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Gills
August 25th, 2008, 02:39 AM
Hi,

I'm a newbie on this forum, just getting back into swimming again after a few decades of not competing (read "not swimming at all") practically since high school. Are there others in the 55-plus category out there who'd like to warn me of the pitfalls, share war stories, etc.?

For starters, just this evening bought one of those tank type suits at the biggest Sports store in the city. It was either black or some non-descript peptobismol color, so I chose the black. Only two were left in my size. I don't look quite the same as I did when a teen in these for some strange reason. Ladies, don't they have some sort of garment to wear under these things for support, for cryin' out loud?!!! Looks like I'm wearing a fat suit under it! OK, so for my reward, I'm going to get the next smaller size as soon as I'm, well, the next smaller size from all this exercise I'm going to get. Hopefully, by then, there will be a wider selection (that DIDN'T come out right!).

I'll be starting out doing laps and other things to get myself into a little better condition before I attempt to get the coaching, but I look forward to improving my stroke with that, so won't wait too long. I'm an old backstroker, but want to work on other strokes, particularly free.

Much of my goal has to do with wanting to feel better with more energy and endurance. I have been slowed down a bit (decades) with undiagnosed celiac disease and gluten sensitivity and it's repercussions, but now that I'm treating that with diet, I'm all better, just out of shape. Exercise, particularly swimming gave me so much energy in my youth, so I'm hoping that will happen again.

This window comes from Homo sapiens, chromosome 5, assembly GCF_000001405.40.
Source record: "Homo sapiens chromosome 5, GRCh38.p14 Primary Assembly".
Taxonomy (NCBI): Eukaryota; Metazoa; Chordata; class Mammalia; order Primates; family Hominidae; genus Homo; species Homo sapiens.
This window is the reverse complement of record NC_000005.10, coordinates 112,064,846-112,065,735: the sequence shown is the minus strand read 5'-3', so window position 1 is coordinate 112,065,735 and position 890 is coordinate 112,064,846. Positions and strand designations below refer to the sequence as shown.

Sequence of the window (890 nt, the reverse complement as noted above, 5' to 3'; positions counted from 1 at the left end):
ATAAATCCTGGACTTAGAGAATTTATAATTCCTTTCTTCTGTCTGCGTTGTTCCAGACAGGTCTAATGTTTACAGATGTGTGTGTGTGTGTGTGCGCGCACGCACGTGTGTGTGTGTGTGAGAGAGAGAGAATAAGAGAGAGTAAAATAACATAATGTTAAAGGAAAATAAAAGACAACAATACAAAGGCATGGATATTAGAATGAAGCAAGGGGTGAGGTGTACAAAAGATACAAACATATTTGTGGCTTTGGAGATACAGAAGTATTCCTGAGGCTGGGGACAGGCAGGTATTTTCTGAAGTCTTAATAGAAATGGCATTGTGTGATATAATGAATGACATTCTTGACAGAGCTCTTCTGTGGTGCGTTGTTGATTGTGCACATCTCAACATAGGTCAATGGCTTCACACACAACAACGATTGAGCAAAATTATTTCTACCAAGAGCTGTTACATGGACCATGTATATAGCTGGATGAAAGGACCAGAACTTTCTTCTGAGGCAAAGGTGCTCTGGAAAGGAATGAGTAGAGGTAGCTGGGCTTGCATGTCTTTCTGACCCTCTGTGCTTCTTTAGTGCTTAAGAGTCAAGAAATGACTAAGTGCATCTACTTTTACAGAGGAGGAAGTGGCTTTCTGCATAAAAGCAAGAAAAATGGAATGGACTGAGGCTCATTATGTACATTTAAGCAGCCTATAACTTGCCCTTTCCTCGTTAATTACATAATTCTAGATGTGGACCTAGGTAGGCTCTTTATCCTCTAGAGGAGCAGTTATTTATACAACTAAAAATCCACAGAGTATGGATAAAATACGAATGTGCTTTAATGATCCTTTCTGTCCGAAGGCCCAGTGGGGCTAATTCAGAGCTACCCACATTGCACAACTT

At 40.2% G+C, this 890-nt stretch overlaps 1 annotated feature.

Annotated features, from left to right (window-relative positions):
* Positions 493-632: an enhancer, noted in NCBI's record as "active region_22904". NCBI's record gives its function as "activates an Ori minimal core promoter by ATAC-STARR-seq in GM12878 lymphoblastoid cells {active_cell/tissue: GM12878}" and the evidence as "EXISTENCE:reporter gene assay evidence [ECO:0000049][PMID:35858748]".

Also, I've been a caregiver for some family members and still caring for my mother who has advanced Parkinsons. She is essentially completely helpless from the paralysis, and the condition also makes her very stiff, so the strength I gain from exercise should certainly make me better able to care for her.

What is the recommended time period that one should swim for those just starting out doing laps who aren't in all that great a shape? Also, can I do laps every day for that length of time, or should I alternate, swim a given no. of times a week at that rate, or does it matter?

Also, is there a publication somewhere that will define all the terminology, that I find in the others' posts here? I don't remember any of this, and it would be nice to study those before I start with a coach.

How does one find people starting at the same age and level in one's geographic area? It would be nice to have a friend join me to keep both of us motivated.

Thanks for reading all this, and nice to be aboard.
Sincerely, Gills

norascats
August 25th, 2008, 08:16 AM
I'm 64 so I appreciate your position. The only suit I really like is the Lands End tugless tank. It has legs that end where my legs end. However it is not that chlorine resistant. I go cheap until I find what I want, or something that lasts. Most Sports store suits are made for skinny 19 year olds.
As for going back to swimming, how much and how hard is determined by your comfort level. Start out easy and work up. Switch strokes when you get tired.
My issue is wind. I lose my breathing if I push too hard. So I do a lot of slow laps (compared to the young) I've been seriously back to swimming since the winter, and have been swimming in a 50 meter pool this summer. I work mostly on form and technique. Now I do 1500-2500 meters in a 90min practice. When I started I did about 30 min and refused to count laps.
We do need a thread for us oldsters.
Keep swimming. Those layoffs hurt.

geochuck
August 25th, 2008, 08:24 PM
Lots of old geezers here. They are set in their ways and live in the past. Thank goodness I am one of the younger guys here. Well if not younger better looking.

jim clemmons
August 26th, 2008, 12:01 AM
Are there others in the 55-plus category out there who'd like to warn me of the pitfalls, share war stories, etc.?

Gills,

Just so we're clear on something, 55-plus does not (necessarily) place you, or anyone else for that matter, into the category of "old geezer" :cane: , capisce?

I'm not sure exactly where it does start, but it doesn't start at 55 (or 58 either).

:cool:

Old Navy
August 26th, 2008, 07:31 AM
Gills,